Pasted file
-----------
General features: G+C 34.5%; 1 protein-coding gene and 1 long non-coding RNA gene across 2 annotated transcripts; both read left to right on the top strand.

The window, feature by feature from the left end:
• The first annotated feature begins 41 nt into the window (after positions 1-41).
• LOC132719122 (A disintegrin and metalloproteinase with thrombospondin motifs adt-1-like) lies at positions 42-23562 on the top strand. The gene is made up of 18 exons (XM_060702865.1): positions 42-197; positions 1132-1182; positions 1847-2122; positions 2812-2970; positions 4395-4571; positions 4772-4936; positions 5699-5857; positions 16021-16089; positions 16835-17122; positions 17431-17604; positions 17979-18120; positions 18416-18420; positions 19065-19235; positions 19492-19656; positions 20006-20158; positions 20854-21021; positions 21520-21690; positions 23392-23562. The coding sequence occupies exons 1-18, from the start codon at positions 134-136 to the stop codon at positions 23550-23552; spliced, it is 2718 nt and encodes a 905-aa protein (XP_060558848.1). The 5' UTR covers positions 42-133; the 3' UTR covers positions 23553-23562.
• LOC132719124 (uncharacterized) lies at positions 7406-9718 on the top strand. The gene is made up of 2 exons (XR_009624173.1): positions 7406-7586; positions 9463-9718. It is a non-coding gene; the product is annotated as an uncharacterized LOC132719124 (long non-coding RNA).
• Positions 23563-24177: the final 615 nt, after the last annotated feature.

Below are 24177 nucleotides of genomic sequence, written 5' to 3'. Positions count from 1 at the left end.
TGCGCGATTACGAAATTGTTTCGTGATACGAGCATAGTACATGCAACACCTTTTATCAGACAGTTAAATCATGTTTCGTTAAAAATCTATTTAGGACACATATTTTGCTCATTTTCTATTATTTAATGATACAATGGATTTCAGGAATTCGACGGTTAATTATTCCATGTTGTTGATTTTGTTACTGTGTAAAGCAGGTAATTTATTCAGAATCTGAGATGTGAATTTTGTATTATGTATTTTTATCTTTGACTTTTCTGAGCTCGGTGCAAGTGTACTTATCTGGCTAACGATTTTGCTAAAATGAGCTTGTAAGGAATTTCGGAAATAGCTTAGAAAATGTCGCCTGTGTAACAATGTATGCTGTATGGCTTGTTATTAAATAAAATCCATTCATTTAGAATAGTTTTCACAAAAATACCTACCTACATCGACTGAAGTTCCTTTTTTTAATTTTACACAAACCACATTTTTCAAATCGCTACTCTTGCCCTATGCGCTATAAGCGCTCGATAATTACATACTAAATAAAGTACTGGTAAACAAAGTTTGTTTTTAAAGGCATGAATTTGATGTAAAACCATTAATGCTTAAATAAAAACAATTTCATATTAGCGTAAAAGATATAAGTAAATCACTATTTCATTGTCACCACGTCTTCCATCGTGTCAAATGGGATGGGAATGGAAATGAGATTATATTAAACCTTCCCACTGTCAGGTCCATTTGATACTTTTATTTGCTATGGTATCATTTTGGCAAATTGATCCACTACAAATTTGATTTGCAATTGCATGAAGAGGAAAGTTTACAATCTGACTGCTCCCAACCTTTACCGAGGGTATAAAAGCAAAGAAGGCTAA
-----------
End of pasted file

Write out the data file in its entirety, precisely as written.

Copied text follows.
General features: G+C 34.5%; 1 protein-coding gene and 1 long non-coding RNA gene across 2 annotated transcripts; both read left to right on the top strand.

The window, feature by feature from the left end:
• The first annotated feature begins 41 nt into the window (after positions 1-41).
• LOC132719122 (A disintegrin and metalloproteinase with thrombospondin motifs adt-1-like) lies at positions 42-23562 on the top strand. The gene is made up of 18 exons (XM_060702865.1): positions 42-197; positions 1132-1182; positions 1847-2122; positions 2812-2970; positions 4395-4571; positions 4772-4936; positions 5699-5857; positions 16021-16089; positions 16835-17122; positions 17431-17604; positions 17979-18120; positions 18416-18420; positions 19065-19235; positions 19492-19656; positions 20006-20158; positions 20854-21021; positions 21520-21690; positions 23392-23562. The coding sequence occupies exons 1-18, from the start codon at positions 134-136 to the stop codon at positions 23550-23552; spliced, it is 2718 nt and encodes a 905-aa protein (XP_060558848.1). The 5' UTR covers positions 42-133; the 3' UTR covers positions 23553-23562.
• LOC132719124 (uncharacterized) lies at positions 7406-9718 on the top strand. The gene is made up of 2 exons (XR_009624173.1): positions 7406-7586; positions 9463-9718. It is a non-coding gene; the product is annotated as an uncharacterized LOC132719124 (long non-coding RNA).
• Positions 23563-24177: the final 615 nt, after the last annotated feature.

Below are 24177 nucleotides of genomic sequence, written 5' to 3'. Positions count from 1 at the left end.
TGCGCGATTACGAAATTGTTTCGTGATACGAGCATAGTACATGCAACACCTTTTATCAGACAGTTAAATCATGTTTCGTTAAAAATCTATTTAGGACACATATTTTGCTCATTTTCTATTATTTAATGATACAATGGATTTCAGGAATTCGACGGTTAATTATTCCATGTTGTTGATTTTGTTACTGTGTAAAGCAGGTAATTTATTCAGAATCTGAGATGTGAATTTTGTATTATGTATTTTTATCTTTGACTTTTCTGAGCTCGGTGCAAGTGTACTTATCTGGCTAACGATTTTGCTAAAATGAGCTTGTAAGGAATTTCGGAAATAGCTTAGAAAATGTCGCCTGTGTAACAATGTATGCTGTATGGCTTGTTATTAAATAAAATCCATTCATTTAGAATAGTTTTCACAAAAATACCTACCTACATCGACTGAAGTTCCTTTTTTTAATTTTACACAAACCACATTTTTCAAATCGCTACTCTTGCCCTATGCGCTATAAGCGCTCGATAATTACATACTAAATAAAGTACTGGTAAACAAAGTTTGTTTTTAAAGGCATGAATTTGATGTAAAACCATTAATGCTTAAATAAAAACAATTTCATATTAGCGTAAAAGATATAAGTAAATCACTATTTCATTGTCACCACGTCTTCCATCGTGTCAAATGGGATGGGAATGGAAATGAGATTATATTAAACCTTCCCACTGTCAGGTCCATTTGATACTTTTATTTGCTATGGTATCATTTTGGCAAATTGATCCACTACAAATTTGATTTGCAATTGCATGAAGAGGAAAGTTTACAATCTGACTGCTCCCAACCTTTACCGAGGGTATAAAAGCAAAGAAGGCTAA